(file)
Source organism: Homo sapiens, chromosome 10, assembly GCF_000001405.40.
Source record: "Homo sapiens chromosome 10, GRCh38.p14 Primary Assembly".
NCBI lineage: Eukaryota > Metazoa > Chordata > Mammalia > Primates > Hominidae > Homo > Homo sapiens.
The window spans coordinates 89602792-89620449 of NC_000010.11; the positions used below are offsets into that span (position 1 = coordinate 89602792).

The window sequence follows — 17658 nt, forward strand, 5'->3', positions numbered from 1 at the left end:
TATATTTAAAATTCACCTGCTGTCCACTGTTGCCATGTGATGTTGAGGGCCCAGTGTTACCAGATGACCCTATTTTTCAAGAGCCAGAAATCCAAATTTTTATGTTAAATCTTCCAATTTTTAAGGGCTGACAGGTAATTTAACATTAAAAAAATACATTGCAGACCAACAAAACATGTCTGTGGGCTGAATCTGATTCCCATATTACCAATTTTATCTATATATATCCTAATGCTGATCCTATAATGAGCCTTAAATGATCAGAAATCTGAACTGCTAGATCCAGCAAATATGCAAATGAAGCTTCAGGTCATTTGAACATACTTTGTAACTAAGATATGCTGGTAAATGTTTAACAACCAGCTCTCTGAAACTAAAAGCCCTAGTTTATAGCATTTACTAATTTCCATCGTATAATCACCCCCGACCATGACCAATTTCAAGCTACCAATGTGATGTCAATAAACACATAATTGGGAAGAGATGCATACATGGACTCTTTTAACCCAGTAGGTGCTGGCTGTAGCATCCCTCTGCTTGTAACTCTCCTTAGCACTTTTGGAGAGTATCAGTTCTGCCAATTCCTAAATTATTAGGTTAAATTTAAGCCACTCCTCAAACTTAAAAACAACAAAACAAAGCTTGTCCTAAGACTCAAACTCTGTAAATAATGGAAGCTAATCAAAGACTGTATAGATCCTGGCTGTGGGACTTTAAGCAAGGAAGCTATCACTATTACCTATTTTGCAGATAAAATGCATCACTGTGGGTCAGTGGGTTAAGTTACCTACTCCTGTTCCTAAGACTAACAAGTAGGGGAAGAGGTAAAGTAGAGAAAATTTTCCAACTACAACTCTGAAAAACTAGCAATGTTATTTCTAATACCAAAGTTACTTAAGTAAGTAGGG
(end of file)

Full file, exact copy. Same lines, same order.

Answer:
Source organism: Homo sapiens, chromosome 10, assembly GCF_000001405.40.
Source record: "Homo sapiens chromosome 10, GRCh38.p14 Primary Assembly".
NCBI lineage: Eukaryota > Metazoa > Chordata > Mammalia > Primates > Hominidae > Homo > Homo sapiens.
The window spans coordinates 89602792-89620449 of NC_000010.11; the positions used below are offsets into that span (position 1 = coordinate 89602792).

The window sequence follows — 17658 nt, forward strand, 5'->3', positions numbered from 1 at the left end:
TATATTTAAAATTCACCTGCTGTCCACTGTTGCCATGTGATGTTGAGGGCCCAGTGTTACCAGATGACCCTATTTTTCAAGAGCCAGAAATCCAAATTTTTATGTTAAATCTTCCAATTTTTAAGGGCTGACAGGTAATTTAACATTAAAAAAATACATTGCAGACCAACAAAACATGTCTGTGGGCTGAATCTGATTCCCATATTACCAATTTTATCTATATATATCCTAATGCTGATCCTATAATGAGCCTTAAATGATCAGAAATCTGAACTGCTAGATCCAGCAAATATGCAAATGAAGCTTCAGGTCATTTGAACATACTTTGTAACTAAGATATGCTGGTAAATGTTTAACAACCAGCTCTCTGAAACTAAAAGCCCTAGTTTATAGCATTTACTAATTTCCATCGTATAATCACCCCCGACCATGACCAATTTCAAGCTACCAATGTGATGTCAATAAACACATAATTGGGAAGAGATGCATACATGGACTCTTTTAACCCAGTAGGTGCTGGCTGTAGCATCCCTCTGCTTGTAACTCTCCTTAGCACTTTTGGAGAGTATCAGTTCTGCCAATTCCTAAATTATTAGGTTAAATTTAAGCCACTCCTCAAACTTAAAAACAACAAAACAAAGCTTGTCCTAAGACTCAAACTCTGTAAATAATGGAAGCTAATCAAAGACTGTATAGATCCTGGCTGTGGGACTTTAAGCAAGGAAGCTATCACTATTACCTATTTTGCAGATAAAATGCATCACTGTGGGTCAGTGGGTTAAGTTACCTACTCCTGTTCCTAAGACTAACAAGTAGGGGAAGAGGTAAAGTAGAGAAAATTTTCCAACTACAACTCTGAAAAACTAGCAATGTTATTTCTAATACCAAAGTTACTTAAGTAAGTAGGG